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Cybereason CEO said he and his company are accepting the 2020 presidential election results after one of their investors, Steven Mnuchin, refused to acknowledge that ex-President Donald Trump spread a lie about manipulating competition.
In an interview with CNBC’s “Squawk Box” on Wednesday morning, Mnuchin was asked several times to acknowledge that Trump lied about the 2020 election. Each time he dodged the question and tried to change the theme of his company’s investment in the Israeli cybersecurity company.
“I’m focused on our investments, our business for the future,” said Mnuchin. He said he stayed out of the 2020 campaign and its aftermath.
After being asked one last time about Trump’s election lie, he said he believed American democracy was working – and he hoped Trump would consider running again.
“We have a great democracy. It worked. It worked. I hope the President [Trump] is considering taking to the streets again, “said Mnuchin, a wealthy businessman, investor and film financier.
In statements to the media and in interviews with sympathetic television presenters such as Maria Bartiromo from Fox Business, Trump pushed ahead with what has become known as “the big lie”.
The House of Representatives, including several Republican members, voted to indict Trump for fueling the deadly January 6 riot on Capitol Hill that followed a “Stop the Steal” rally headlined by the then president. The pro-Trump invaders – some of whom sang “Hang Mike Pence,” who was Vice President – delayed Congressional confirmation of Joe Biden’s election victory by several hours.
The Senate acquitted Trump after he stepped down, despite several GOP senators voting in favor of a conviction.
Mnuchin was joined for the interview on Squawk Box by Cybereason CEO Lior Div, who announced that the former Treasury Secretary’s new private equity firm is leading a $ 275 million investment in the company.
In a follow-up statement to CNBC, Div suggested that Mnuchin’s answers had been misinterpreted and that his position would not affect the company’s relationship with former Treasury Secretary Liberty Strategic Capital.
“With all due respect, I don’t think the secretary said that, and regardless, it certainly doesn’t affect his relationship with Cybereason,” Div said in a statement a company spokesman aired on CNBC on Wednesday.
“We have no political motives and we chose to work with Liberty because of their massive network and understanding of financial and government markets that Ministers Mnuchin and General Dunford bring to Cybereason. For example, the executive order issued by the Biden government has accelerated the importance of EDR solutions like ours in the public market, and Liberty has the relationships to accelerate our go-to-market strategy in the federal sector. “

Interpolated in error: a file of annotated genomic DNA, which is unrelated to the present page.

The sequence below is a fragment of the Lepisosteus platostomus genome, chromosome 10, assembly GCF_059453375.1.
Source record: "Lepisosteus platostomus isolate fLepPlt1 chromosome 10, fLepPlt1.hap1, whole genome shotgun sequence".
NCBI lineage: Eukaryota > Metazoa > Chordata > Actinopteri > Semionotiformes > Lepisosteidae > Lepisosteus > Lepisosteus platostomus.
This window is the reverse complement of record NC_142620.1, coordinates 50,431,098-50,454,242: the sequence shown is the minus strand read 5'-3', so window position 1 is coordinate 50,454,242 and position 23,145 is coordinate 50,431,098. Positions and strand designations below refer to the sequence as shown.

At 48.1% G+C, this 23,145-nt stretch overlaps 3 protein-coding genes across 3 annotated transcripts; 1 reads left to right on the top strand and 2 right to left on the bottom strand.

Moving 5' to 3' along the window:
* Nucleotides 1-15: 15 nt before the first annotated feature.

A Cybereason spokesman initially failed to respond to requests for additional comments prior to publication.
After the release, the spokesman sent another comment from Div saying the company supported the 2020 election result and President Biden’s administration.
“Cybereason supports the 2020 election results and the Biden government. Our connection with Liberty is not political, it is a strategic partnership designed to help us further penetrate key markets, including government, ”said Div. “Both Secretary Mnuchin and General Dunford (appointed by [President] Obama to his Joint Chiefs of Staff) are part of Liberty Strategic Capital. Secretary Mnuchin will join our Board of Directors and General Dunford will join our Advisory Board. “
Div itself also supports the 2020 election results and the new Biden administration, a spokeswoman told CNBC.
The incident is the latest example of companies considering whether to speak up on political issues, especially when it comes to their investors and employees.
After Georgia passed electoral laws that critics deemed restrictive, companies felt pressured to respond. Several did so, including Major League Baseball, which moved its all-star game from Georgia to Colorado.
In one of the most recent examples of pressure, Toyota stopped making campaign contributions to Republican lawmakers that challenged election results.